Jack Walker Published

Safeguarding Against Winter Wandering In People With Dementia

A person in a red jacket trucks through heavy snowfall in Amherst, New York, United States.
Individuals with dementia can face added safety risks due to winter weather like the storms that swept West Virginia this weekend.
Jeffrey T. Barnes/AP Photo

As another West Virginia winter roars on, state and national specialists remind residents to reinforce safety precautions for their loved ones with dementia.

Individuals with dementia face more safety risks in periods of inclement weather, like the snowstorms that swept the Midwest and East Coast this weekend. Wandering away from home without preparing for low temperatures and icy conditions can increase the risk of falling, getting lost or becoming seriously injured outside.

The Alzheimer’s Foundation of America (AFA) recently shared tips for taking care of individuals with dementia during the winter.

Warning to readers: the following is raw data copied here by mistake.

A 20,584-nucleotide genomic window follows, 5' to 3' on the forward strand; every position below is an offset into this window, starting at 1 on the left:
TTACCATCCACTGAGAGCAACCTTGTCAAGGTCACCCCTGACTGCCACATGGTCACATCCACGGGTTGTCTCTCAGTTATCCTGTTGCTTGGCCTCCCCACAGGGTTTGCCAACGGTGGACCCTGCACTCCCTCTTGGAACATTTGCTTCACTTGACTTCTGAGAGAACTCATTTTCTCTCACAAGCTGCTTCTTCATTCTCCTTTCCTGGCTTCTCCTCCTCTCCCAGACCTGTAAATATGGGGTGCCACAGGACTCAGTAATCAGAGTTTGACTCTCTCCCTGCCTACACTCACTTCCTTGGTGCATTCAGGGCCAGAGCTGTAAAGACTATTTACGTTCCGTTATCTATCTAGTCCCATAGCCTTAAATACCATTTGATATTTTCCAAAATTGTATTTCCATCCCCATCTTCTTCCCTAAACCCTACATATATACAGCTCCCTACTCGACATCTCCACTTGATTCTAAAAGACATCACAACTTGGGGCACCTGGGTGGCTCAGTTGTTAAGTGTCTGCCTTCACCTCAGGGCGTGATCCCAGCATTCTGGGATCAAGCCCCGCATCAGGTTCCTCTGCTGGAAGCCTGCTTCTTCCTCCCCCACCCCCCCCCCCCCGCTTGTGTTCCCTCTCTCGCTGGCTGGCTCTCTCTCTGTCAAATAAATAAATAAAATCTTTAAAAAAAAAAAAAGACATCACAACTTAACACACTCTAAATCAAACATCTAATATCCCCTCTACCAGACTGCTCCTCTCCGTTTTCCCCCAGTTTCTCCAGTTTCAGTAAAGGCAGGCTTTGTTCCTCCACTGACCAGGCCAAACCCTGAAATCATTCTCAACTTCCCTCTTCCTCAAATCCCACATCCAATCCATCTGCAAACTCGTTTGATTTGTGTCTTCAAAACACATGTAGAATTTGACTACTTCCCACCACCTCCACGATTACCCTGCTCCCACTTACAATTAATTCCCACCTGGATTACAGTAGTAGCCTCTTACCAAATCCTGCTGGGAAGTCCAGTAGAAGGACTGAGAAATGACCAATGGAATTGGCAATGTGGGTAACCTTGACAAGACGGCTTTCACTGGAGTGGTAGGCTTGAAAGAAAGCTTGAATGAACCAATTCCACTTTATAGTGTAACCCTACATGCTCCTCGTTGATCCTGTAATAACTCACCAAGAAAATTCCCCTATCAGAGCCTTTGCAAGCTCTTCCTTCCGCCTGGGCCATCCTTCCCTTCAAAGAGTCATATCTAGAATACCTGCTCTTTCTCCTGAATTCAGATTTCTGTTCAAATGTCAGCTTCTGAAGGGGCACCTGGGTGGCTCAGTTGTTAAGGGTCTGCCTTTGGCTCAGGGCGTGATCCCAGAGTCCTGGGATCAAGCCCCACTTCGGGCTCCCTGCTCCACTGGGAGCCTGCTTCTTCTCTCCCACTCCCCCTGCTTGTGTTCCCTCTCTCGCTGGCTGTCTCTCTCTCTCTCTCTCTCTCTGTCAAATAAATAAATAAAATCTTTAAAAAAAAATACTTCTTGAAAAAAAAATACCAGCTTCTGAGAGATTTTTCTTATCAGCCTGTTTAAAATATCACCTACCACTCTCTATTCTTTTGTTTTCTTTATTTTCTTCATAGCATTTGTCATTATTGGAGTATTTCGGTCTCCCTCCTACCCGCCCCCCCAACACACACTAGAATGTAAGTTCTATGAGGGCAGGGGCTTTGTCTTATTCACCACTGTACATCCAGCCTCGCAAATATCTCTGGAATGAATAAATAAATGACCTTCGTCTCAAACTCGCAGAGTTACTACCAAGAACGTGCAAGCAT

The AFA underscored the importance of keeping watch over home exit ways and developing a customized safety plan for each individual. These plans should take into account the makeup of a person’s home, the times of day when their condition worsens and the locations they might visit while wandering.

Taking advance precautions during spells of intense weather helps protect West Virginia residents with dementia, according to Joanie Maloney, family caregiver program manager for Kanawha Valley Senior Services.

Maloney explained that wandering can occur year-round, but that “it’s just a lot more on the dangerous side if the weather is extremely cold or extremely hot.”

Dressing loved ones with dementia appropriately for the weather — regardless of whether they plan to go outside — is another way family caretakers can reduce the risks of unexpected wandering, she said.

By providing these individuals cold-weather clothing and foot coverings, Maloney said that caretakers safeguard their loved ones from frostbite and other weather-related risks associated with cold-weather wandering.

“Definitely go ahead and dress them for the occasion,” she said.

Maloney added that the winter months are a good time to reinforce house locks and at-home safety features, ensuring that precautions are in place to support loved ones during the winter months and beyond.

“Safety is key,” she said. “ No one ever wants their loved one to be exposed to any kind of harsh weather, especially the cold.”